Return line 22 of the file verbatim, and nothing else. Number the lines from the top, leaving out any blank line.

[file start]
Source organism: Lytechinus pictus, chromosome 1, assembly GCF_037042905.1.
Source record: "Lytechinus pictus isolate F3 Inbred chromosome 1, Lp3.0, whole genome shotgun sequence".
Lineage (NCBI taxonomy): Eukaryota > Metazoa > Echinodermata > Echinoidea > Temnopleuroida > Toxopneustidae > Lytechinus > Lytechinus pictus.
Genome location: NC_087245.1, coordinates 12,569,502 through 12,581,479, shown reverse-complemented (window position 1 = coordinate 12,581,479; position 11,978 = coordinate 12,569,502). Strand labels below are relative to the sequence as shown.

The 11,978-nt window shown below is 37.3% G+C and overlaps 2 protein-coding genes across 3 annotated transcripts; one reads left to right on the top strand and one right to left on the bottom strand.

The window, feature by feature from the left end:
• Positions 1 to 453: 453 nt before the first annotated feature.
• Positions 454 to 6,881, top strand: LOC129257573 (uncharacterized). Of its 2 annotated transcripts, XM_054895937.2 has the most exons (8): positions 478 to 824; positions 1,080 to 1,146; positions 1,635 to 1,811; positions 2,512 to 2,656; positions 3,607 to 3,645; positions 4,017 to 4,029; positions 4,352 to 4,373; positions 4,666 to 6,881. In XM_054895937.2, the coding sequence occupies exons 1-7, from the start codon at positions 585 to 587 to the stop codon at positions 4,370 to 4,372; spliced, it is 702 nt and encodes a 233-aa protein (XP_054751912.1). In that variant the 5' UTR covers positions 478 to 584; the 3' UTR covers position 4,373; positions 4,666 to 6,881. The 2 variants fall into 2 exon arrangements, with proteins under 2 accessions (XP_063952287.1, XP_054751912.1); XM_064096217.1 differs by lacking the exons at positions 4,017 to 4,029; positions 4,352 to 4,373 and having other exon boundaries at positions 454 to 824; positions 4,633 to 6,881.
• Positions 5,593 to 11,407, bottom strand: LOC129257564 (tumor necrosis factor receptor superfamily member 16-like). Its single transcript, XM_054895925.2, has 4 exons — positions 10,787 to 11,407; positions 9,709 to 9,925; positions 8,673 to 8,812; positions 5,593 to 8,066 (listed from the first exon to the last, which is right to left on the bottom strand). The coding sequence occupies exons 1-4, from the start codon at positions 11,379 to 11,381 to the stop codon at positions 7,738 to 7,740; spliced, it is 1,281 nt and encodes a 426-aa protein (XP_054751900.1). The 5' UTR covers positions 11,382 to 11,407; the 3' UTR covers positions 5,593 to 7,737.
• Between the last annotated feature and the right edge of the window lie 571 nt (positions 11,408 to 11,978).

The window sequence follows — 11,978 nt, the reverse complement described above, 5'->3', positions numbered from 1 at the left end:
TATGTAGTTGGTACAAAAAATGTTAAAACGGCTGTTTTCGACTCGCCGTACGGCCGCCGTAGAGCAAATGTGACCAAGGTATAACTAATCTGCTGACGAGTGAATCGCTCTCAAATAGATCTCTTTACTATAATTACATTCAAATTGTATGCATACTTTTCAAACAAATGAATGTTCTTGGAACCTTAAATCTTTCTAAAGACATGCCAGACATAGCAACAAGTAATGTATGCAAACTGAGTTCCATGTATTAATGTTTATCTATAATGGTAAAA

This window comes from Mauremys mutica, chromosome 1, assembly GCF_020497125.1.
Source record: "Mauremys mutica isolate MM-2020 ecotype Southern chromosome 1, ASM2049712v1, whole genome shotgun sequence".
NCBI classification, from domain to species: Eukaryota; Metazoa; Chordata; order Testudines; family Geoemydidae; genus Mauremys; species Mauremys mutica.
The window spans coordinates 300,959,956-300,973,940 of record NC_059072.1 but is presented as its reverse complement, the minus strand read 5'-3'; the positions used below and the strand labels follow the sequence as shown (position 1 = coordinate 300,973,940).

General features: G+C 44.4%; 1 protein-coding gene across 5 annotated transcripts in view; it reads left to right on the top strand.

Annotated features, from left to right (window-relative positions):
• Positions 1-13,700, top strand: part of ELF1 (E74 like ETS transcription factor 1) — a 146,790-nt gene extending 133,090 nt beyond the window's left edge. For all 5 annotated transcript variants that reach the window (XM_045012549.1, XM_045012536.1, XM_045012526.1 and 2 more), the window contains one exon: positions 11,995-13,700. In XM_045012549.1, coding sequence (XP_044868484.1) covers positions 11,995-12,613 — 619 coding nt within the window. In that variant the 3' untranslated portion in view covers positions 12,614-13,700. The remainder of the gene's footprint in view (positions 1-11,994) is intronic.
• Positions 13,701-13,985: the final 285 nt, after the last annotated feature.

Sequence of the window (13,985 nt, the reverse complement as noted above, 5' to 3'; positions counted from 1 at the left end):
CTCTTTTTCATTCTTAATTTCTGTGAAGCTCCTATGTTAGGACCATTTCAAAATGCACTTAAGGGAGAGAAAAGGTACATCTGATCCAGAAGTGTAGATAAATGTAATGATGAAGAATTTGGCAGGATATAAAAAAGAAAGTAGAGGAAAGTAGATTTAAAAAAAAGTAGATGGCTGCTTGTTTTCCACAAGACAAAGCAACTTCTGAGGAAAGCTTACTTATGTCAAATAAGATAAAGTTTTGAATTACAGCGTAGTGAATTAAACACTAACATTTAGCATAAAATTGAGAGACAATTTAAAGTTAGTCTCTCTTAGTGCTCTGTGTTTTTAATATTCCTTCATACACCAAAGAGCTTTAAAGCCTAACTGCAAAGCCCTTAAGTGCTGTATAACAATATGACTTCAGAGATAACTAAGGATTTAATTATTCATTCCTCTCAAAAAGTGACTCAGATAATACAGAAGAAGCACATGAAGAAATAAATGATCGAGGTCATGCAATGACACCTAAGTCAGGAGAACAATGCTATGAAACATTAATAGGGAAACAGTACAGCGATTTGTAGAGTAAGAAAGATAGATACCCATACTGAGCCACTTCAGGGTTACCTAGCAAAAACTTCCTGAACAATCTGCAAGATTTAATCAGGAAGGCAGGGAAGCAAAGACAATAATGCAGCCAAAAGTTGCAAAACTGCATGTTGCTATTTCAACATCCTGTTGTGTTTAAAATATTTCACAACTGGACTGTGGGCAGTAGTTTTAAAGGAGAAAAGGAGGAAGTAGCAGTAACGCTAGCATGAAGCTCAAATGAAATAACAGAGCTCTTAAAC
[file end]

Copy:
CTCTTTTTCATTCTTAATTTCTGTGAAGCTCCTATGTTAGGACCATTTCAAAATGCACTTAAGGGAGAGAAAAGGTACATCTGATCCAGAAGTGTAGATAAATGTAATGATGAAGAATTTGGCAGGATATAAAAAAGAAAGTAGAGGAAAGTAGATTTAAAAAAAAGTAGATGGCTGCTTGTTTTCCACAAGACAAAGCAACTTCTGAGGAAAGCTTACTTATGTCAAATAAGATAAAGTTTTGAATTACAGCGTAGTGAATTAAACACTAACATTTAGCATAAAATTGAGAGACAATTTAAAGTTAGTCTCTCTTAGTGCTCTGTGTTTTTAATATTCCTTCATACACCAAAGAGCTTTAAAGCCTAACTGCAAAGCCCTTAAGTGCTGTATAACAATATGACTTCAGAGATAACTAAGGATTTAATTATTCATTCCTCTCAAAAAGTGACTCAGATAATACAGAAGAAGCACATGAAGAAATAAATGATCGAGGTCATGCAATGACACCTAAGTCAGGAGAACAATGCTATGAAACATTAATAGGGAAACAGTACAGCGATTTGTAGAGTAAGAAAGATAGATACCCATACTGAGCCACTTCAGGGTTACCTAGCAAAAACTTCCTGAACAATCTGCAAGATTTAATCAGGAAGGCAGGGAAGCAAAGACAATAATGCAGCCAAAAGTTGCAAAACTGCATGTTGCTATTTCAACATCCTGTTGTGTTTAAAATATTTCACAACTGGACTGTGGGCAGTAGTTTTAAAGGAGAAAAGGAGGAAGTAGCAGTAACGCTAGCATGAAGCTCAAATGAAATAACAGAGCTCTTAAAC